To understand why Guevara is such a controversial figure, it is necessary to take a look at his past. As a young man from a middle-class family, he deferred from his medical degree in Argentina to explore South America. On these journeys, he saw the human misery caused by poverty first hand, in his eyes the result of a failed capitalist system that oppresses the masses. His travels were a harrowing and profound experience, later inspiring the famous Motorcycle Diaries – memories which would shape his political views forever.
Guevara’s activism and travels throughout the continent continued as his political views solidified. Eventually he found himself in Guatemala supporting Jacobo Árbenz, the country’s democratically elected socialist president who was attempting to implement large scale agrarian reform. Árbenz intended to redistribute huge areas of uncultivated land away from the United Fruit Company, a large U.S. corporation, and into the hands of the country’s most impoverished farmers. Seeing this as an attack on their national interests, the United States intervened with widespread propaganda, bombing missions and a sizable mercenary army. The Americans were successful. Árbenz was forced to resign and Guevara took refuge in the Argentine Embassy out of fear for his life.
After becoming further radicalized by the events in Guatemala, Guevara made close ties with Fidel Castro in the formative years of the Cuban revolution. He was determined to help rid the country of Fulgencio Batista, a brutal U.S. backed dictator who ruled with an iron fist. Guevara originally enlisted as a combat medic, a field in which he was well trained, but later mastered the art of guerrilla warfare and became one of the revolution’s most revered leaders. After several years of violent struggle, the revolution was triumphant. Castro became the new president while Guevara worked in various high ranking positions within the newly formed government.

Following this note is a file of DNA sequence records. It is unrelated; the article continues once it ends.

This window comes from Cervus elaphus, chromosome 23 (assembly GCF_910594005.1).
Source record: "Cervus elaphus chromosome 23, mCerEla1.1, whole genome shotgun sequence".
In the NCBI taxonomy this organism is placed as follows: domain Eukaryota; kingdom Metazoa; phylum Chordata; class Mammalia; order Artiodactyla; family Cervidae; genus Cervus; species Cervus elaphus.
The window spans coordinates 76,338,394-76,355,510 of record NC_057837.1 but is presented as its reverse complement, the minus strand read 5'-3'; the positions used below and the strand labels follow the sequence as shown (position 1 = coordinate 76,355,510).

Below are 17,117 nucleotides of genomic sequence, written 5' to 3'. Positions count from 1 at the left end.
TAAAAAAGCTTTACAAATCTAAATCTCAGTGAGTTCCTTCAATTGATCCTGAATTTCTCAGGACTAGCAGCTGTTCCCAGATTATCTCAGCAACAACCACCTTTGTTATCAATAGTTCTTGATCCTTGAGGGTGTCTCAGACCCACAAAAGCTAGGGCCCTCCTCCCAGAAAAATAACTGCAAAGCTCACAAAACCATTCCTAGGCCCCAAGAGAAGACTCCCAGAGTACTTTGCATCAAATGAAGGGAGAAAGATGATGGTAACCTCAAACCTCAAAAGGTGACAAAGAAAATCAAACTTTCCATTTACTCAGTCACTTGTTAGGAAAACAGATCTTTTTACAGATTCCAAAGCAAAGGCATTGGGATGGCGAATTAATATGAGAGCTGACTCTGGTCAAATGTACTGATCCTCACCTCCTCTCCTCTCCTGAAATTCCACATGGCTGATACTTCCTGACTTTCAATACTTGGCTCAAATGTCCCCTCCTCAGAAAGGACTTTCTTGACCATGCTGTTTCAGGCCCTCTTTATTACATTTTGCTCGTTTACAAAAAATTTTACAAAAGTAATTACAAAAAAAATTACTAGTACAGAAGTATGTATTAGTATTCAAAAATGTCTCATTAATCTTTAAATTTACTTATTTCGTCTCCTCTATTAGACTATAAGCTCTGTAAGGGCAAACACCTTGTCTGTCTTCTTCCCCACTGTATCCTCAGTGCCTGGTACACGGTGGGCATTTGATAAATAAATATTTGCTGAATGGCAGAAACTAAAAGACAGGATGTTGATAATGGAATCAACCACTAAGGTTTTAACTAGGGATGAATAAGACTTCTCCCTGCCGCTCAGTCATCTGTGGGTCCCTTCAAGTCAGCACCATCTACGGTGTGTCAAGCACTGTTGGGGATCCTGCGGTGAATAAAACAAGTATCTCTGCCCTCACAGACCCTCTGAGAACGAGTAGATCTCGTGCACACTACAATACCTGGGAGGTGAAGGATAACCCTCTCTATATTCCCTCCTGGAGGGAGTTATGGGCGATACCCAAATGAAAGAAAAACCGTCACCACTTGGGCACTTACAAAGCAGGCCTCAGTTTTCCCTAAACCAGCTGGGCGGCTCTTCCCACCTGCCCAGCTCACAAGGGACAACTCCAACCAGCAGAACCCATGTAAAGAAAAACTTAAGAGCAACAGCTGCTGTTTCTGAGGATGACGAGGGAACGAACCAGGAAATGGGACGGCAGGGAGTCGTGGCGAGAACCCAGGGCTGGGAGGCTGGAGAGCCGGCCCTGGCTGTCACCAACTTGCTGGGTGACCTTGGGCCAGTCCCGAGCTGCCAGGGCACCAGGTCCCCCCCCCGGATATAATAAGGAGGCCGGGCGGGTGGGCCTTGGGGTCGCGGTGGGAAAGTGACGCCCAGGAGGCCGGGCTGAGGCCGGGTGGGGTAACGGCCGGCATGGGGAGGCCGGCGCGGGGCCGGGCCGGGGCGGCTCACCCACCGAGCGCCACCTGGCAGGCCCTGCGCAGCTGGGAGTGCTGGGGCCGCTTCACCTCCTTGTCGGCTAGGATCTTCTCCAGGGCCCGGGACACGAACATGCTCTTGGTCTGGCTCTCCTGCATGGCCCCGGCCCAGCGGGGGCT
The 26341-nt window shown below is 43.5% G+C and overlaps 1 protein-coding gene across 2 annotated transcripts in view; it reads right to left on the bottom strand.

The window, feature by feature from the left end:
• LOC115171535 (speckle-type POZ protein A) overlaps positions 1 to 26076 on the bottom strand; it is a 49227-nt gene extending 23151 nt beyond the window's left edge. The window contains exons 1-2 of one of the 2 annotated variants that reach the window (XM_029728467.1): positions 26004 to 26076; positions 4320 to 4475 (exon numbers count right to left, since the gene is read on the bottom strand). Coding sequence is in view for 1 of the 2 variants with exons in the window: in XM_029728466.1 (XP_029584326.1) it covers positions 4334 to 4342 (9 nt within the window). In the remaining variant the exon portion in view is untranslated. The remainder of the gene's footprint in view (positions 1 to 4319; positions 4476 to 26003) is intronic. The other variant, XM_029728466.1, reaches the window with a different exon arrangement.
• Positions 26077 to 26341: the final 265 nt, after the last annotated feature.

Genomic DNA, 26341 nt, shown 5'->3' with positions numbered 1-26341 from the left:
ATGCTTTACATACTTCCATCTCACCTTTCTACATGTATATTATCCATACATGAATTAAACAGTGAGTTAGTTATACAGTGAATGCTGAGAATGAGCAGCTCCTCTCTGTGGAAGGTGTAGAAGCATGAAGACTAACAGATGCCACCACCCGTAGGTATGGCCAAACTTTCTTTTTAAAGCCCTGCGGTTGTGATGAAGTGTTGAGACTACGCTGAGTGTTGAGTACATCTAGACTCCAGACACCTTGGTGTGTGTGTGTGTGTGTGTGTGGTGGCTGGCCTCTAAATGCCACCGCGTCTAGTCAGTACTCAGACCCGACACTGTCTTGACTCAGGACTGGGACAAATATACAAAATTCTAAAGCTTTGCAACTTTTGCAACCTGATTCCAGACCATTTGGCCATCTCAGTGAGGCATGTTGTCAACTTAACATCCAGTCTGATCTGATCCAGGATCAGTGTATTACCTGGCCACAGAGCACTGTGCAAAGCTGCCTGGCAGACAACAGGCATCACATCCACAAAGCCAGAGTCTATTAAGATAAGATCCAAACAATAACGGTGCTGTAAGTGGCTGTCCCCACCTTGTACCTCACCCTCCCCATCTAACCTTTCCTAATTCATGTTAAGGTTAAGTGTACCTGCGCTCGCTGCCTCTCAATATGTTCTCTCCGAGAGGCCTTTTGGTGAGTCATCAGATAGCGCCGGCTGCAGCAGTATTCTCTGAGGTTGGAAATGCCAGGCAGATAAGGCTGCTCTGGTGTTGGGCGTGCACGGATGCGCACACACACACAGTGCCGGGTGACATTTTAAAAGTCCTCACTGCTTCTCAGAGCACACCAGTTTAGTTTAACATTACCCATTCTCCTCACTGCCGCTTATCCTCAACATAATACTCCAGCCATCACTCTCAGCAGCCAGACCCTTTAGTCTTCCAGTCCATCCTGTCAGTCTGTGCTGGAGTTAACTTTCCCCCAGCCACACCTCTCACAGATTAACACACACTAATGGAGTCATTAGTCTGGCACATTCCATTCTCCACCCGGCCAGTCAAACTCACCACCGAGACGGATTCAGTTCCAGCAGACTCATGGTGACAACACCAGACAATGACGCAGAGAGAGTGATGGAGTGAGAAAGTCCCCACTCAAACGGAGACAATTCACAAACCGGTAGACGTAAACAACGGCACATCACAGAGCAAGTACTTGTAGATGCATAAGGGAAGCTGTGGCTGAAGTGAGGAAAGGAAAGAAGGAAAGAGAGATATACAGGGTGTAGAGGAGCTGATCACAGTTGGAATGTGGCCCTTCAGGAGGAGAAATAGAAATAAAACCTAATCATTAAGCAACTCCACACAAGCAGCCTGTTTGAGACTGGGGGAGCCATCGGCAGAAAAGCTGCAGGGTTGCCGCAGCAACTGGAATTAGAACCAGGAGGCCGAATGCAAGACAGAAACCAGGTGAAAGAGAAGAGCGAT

It was during this time that Guevara’s actions were most controversial. He personally trained militia that would later assist the Soviets in bringing nuclear warheads within easy reach of the United States. This started a tense standoff known as the Cuban Missile Crisis, a near catastrophic event from which diplomatic relations have never fully recovered. However, the incident that many of Guevara’s detractors refer to is the large scale execution of former Batista supporters who the new government considered to be enemies of the state. On this occasion, men said to number in their hundreds were lined up and shot without mercy or compassion.
Supporters of Guevara argue revolutions are inherently violent and mass executions are an unfortunate but necessary byproduct of the process. They point out that George Washington and Simon Bolivar oversaw the death of many men in an equally ruthless fashion, yet are rarely branded as tyrants in the history books. Many advocates, including people as illustrious as Nelson Mandela and Pablo Neruda, praise Guevara for his tireless struggle for economic equality and social justice.
So do the ends really justify the brutal means? Some think so, while others would passionately disagree. But for the modest townsfolk of La Higuera, his sacrifice while battling against the repressive imperialists of the time will forever earn him the moniker of Santo Ernesto.